Industrial metals can offer some compelling trading opportunities, especially as at times they tend to be subject to very sharp changes in price.
Investors can position themselves to take advantage of such movement through trading in futures, options, Contracts for Differences (CFDs) or ETFs on the underlying metals as well as by taking positions on the shares of mining and metals companies.
Supply and demand
Industrial metals are used in a range of ways, predominantly in the construction and manufacturing sectors.
The most widely used industrial metals are steel, aluminium, copper, lead, tin, nickel and zinc. However, with the rise of the electric car industry and increased demand for rechargeable batteries metals such as cobalt are becoming more sought after as well.
Industrial metals prices today are mainly influenced by supply and demand, with prices tending to rise when economic activity increases and fall when it contracts.
By the same token, current prices of industrial metals are also heavily influenced by future expectations surrounding supply and demand.
Supply can lag
Higher demand drives prices up, but supply is also critical as a favourable impact from rising demand could theoretically be totally offset by increased supply.
In practice though, there can be a considerable lag before increased supply comes on stream to cater for higher demand.
When the global economy slumps, smaller miners and producers can find the lower prices that result uneconomic, resulting in numerous shut downs.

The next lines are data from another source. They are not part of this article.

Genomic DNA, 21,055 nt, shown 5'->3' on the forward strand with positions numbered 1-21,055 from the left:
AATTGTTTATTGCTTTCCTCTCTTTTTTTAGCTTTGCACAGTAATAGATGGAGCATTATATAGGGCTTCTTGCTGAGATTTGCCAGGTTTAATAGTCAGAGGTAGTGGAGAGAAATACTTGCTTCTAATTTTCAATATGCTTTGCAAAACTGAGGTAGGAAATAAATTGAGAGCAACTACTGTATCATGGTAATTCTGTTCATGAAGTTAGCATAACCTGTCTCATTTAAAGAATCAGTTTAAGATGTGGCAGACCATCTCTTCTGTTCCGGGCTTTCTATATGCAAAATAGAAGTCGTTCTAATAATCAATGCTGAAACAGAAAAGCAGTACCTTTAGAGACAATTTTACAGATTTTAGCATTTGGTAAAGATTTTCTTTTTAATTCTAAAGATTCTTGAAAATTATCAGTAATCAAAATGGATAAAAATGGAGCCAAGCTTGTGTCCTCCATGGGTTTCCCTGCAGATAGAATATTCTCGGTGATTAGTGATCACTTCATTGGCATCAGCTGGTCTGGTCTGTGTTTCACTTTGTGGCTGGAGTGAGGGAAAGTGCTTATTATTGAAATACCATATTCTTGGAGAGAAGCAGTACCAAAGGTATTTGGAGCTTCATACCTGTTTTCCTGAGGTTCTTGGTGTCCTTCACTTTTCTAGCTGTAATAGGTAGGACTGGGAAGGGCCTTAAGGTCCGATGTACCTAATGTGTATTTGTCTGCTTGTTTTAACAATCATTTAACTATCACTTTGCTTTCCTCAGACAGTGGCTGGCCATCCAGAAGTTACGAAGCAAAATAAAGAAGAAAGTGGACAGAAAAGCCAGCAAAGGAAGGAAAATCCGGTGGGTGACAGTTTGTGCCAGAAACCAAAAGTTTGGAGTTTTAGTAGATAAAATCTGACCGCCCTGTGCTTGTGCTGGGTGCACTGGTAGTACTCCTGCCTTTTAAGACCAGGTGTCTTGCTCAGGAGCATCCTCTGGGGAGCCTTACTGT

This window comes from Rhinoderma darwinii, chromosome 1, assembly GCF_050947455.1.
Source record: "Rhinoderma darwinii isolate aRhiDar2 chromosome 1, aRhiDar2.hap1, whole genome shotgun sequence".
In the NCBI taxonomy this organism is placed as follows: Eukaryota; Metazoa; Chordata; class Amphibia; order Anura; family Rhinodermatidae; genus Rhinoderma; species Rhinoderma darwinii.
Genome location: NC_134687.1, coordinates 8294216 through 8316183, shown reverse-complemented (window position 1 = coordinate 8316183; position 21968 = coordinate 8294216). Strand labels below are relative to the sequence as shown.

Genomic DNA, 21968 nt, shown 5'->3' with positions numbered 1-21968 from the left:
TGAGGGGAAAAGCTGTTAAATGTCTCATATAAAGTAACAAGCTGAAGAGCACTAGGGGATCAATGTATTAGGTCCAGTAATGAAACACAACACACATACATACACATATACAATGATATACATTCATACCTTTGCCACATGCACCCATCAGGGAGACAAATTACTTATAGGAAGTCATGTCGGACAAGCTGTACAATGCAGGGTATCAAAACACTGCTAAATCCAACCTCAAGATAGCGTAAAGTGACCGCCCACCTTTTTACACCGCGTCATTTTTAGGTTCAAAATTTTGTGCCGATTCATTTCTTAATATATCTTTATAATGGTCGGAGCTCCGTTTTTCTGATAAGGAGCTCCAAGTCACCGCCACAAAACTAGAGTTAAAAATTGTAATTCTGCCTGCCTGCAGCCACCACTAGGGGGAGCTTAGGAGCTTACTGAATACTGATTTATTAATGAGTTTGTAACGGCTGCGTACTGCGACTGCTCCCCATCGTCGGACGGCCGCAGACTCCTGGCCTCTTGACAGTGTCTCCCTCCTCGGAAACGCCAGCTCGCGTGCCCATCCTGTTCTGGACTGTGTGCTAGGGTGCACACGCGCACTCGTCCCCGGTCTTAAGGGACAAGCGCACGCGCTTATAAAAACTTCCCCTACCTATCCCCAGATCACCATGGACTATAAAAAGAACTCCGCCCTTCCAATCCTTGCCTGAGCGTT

It means that when the global economy finally improves and prices begin to rise once more, there might be considerably less available supply. Higher demand combined with more constrained supply can make prices jump sharply.
Eventually, once more supply comes on stream, prices can become especially sensitive to any fresh economic downturn. More abundant supply combined with a fall in demand may bring abrupt falls in prices. The cycle tends to repeat itself.
The London Metal Exchange (LME) has long been the leader in industrial metals trading.
Theoretically, exchange traded metals, with the benefit of electronic and floor trading, are characterised by lower volatility and more accurate metal market prices compared with metals traded outside formal exchanges.
The LME is an oft-cited source for both spot prices and forward prices.